OSU bowl with SOL photo spread in Barometer Oct. 5, 2012, p. 8

PHOTO: (click on photo to enlarge) SOL "the multicultural lesbian, gay, bisexual, transgender support network at Oregon State University" is featured in a photo spread in the student newspaper with Photos by Neil Abrew, "Bowl with SOL," Barometer Oct. 5, 2012, p. 8. The caption quotes Erin Cahill, the internal coordinator for SOL saying, "There's a lot of people getting something from this event besides just free pizza and bowling." The marketing techniques of free pizza, along with manning a table in the quad, has proven to be effective along with the same old 6-point type notices in the campus calaender section of the student newspaper that were use to start the first OSU gay student group in 1976. (See previous post OSU gay student groups evolve from newspaper to Facebook Age marketing (10/1/02))

Headline Officials abandon wear black campaign Barometer, Oct. 2, 2012, p. 1

PHOTO: Student newspaper article by Don Iler, "Officials abandon "wear black" campaign," Barometer, Oct. 2, 2012, p. 1 documents the objections to asking students to all wear the official school color of black at football games because many perceive it as being racially offensive, especially after somebody came made up in black face with an afro wig a few years ago. Of course, many conservatives and others outside of the university see this type of ban as an example of typical college campus "political correctness" that is not productive and infringes freedom of speech rights. The free speech crowd needn't worry because before game day, the University President Ed Ray lifted the ban and asked everyone to prove OSU students can behave properly while showing school spirit. See the article by Don Iler, "Back in black," Barometer Oct. 5, 2012, p. 1. Also see Editorial Board, "Missed opportunity with blackout decision," Barometer, Oct. 2, 2012 and Letters to editor, Oct. 3, 2012.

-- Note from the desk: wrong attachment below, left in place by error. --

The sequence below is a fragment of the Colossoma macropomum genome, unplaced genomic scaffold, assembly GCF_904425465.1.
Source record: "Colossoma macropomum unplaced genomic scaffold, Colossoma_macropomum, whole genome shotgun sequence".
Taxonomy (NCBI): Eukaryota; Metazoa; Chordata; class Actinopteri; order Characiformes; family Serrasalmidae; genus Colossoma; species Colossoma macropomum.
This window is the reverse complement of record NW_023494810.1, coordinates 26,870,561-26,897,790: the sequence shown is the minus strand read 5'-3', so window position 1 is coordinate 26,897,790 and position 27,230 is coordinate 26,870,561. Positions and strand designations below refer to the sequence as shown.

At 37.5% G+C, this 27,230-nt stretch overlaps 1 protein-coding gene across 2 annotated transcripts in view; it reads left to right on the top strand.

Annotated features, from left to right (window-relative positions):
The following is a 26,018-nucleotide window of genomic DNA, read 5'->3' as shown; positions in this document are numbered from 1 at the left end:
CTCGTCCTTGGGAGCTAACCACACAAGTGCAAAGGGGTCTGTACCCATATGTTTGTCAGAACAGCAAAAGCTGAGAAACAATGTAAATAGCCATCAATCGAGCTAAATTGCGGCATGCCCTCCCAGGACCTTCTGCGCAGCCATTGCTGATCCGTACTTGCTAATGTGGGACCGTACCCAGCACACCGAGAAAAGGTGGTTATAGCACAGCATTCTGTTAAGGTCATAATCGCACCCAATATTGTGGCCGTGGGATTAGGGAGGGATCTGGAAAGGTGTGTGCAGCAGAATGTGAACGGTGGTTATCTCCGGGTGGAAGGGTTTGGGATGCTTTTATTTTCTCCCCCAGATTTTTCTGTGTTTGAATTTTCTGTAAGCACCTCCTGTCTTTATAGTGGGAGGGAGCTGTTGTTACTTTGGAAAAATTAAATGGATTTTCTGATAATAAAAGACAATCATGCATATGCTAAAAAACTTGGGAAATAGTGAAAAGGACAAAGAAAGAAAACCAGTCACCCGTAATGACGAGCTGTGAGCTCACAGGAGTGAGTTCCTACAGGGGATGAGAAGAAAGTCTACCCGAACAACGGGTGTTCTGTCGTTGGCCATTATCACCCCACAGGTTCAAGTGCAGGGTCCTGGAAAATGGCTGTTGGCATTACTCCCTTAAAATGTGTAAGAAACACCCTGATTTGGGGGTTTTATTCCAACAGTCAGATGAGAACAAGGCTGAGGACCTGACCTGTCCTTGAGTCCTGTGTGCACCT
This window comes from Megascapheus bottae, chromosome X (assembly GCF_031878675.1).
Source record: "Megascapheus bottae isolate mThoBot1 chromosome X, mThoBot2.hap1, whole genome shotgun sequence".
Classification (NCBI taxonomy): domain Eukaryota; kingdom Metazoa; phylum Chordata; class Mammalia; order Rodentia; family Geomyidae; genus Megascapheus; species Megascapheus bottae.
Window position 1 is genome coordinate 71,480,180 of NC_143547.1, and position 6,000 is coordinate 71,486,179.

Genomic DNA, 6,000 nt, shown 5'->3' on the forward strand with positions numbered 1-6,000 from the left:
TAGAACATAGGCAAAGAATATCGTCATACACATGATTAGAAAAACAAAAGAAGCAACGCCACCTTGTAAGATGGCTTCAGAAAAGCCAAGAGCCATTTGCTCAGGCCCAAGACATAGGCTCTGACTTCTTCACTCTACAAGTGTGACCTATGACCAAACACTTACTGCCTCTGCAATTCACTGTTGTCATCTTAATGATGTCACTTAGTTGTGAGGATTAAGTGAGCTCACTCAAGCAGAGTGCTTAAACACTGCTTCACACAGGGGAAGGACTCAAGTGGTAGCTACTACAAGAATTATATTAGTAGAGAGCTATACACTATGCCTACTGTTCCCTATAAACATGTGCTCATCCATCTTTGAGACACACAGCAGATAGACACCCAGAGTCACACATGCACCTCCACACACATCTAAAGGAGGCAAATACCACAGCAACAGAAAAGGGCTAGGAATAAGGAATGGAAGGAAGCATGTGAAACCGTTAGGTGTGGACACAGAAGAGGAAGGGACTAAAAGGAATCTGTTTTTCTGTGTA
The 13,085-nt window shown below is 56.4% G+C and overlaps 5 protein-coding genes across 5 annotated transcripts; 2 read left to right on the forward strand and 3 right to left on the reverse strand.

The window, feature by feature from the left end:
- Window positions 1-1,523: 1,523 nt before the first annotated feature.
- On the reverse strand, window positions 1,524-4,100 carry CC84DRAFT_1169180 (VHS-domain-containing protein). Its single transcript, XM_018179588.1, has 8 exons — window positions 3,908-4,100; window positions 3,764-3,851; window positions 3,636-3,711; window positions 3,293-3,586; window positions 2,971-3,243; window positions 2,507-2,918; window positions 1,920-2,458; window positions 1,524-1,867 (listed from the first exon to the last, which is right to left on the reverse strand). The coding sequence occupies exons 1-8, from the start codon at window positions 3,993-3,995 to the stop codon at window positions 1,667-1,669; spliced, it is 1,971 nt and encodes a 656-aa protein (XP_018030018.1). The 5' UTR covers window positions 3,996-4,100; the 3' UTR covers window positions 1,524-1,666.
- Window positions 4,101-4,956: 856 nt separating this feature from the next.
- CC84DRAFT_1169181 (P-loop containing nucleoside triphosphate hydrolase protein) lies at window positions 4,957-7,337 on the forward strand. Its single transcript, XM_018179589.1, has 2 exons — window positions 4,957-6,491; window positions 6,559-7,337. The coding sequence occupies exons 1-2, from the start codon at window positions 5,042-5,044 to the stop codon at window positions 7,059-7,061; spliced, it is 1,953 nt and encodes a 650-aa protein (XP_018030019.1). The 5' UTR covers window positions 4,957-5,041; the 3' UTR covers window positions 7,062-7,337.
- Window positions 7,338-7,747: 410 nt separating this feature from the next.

It is amazing to think that a few years ago a few anti-gay Republican students started a competing student newspaper, "The Liberty." It is heartening to see things at OSU are moving in a more positive direction. See previous posts OSU 'The Liberty' plays victim card (9/26/10) and OSU antigay professor dies (4/11/09).

Gay Blade magazine competed with Playboy for straight men in 1956

Gay Blade magazine for straight men in 1956 competed with Playboy

PHOTO: The "Gay Blade" magazine was started in 1956 to compete with the then several years old, but very successful, Playboy magazine that catered to heterosexual male readers who were interested in sex. Although the term "gay" had been used in underground circles of homosexual men prior to the 1969 Stonewall riot, the word gay was not associated by the general population with homosexuals until in the 1970s. The above screenshot is from the very interesting TV documentary, "How Playboy Changed the World," History Channel program first aired Oct. 2, 2012, 6-8PM PT. It discusses the fight that Hugh Hefner, Playboy's publisher, led to repeal sodomy laws, which were putting even heterosexuals into prison for years just for having performed oral sex. Also, the show talks about the successful fight Hefner and several attorneys led to overturn Victorian era obscenity laws. Ironically, the last shot of the documentary shows the article written for Playboy magazine by the gay writer Dan Savage, which advocated why straights should be supporting gay marriage: "Gay Marriage, what's in it for you? Why straight guys should care about homosexual unions." (Note: I was unable to find a date or link to it, but I did find a short piece by Staff, "Playboy's Hugh Hefner: Gay Marriage Is A Fight For All Of Our Rights," posted Aug. 21, 2012.) Dan, who is gay, starts out his Playboy article by saying he read Playboy more than did his straight brothers. Eerily, the show also mentions that Hugh Hefner had a stroke at the age of 58, but recovered like me.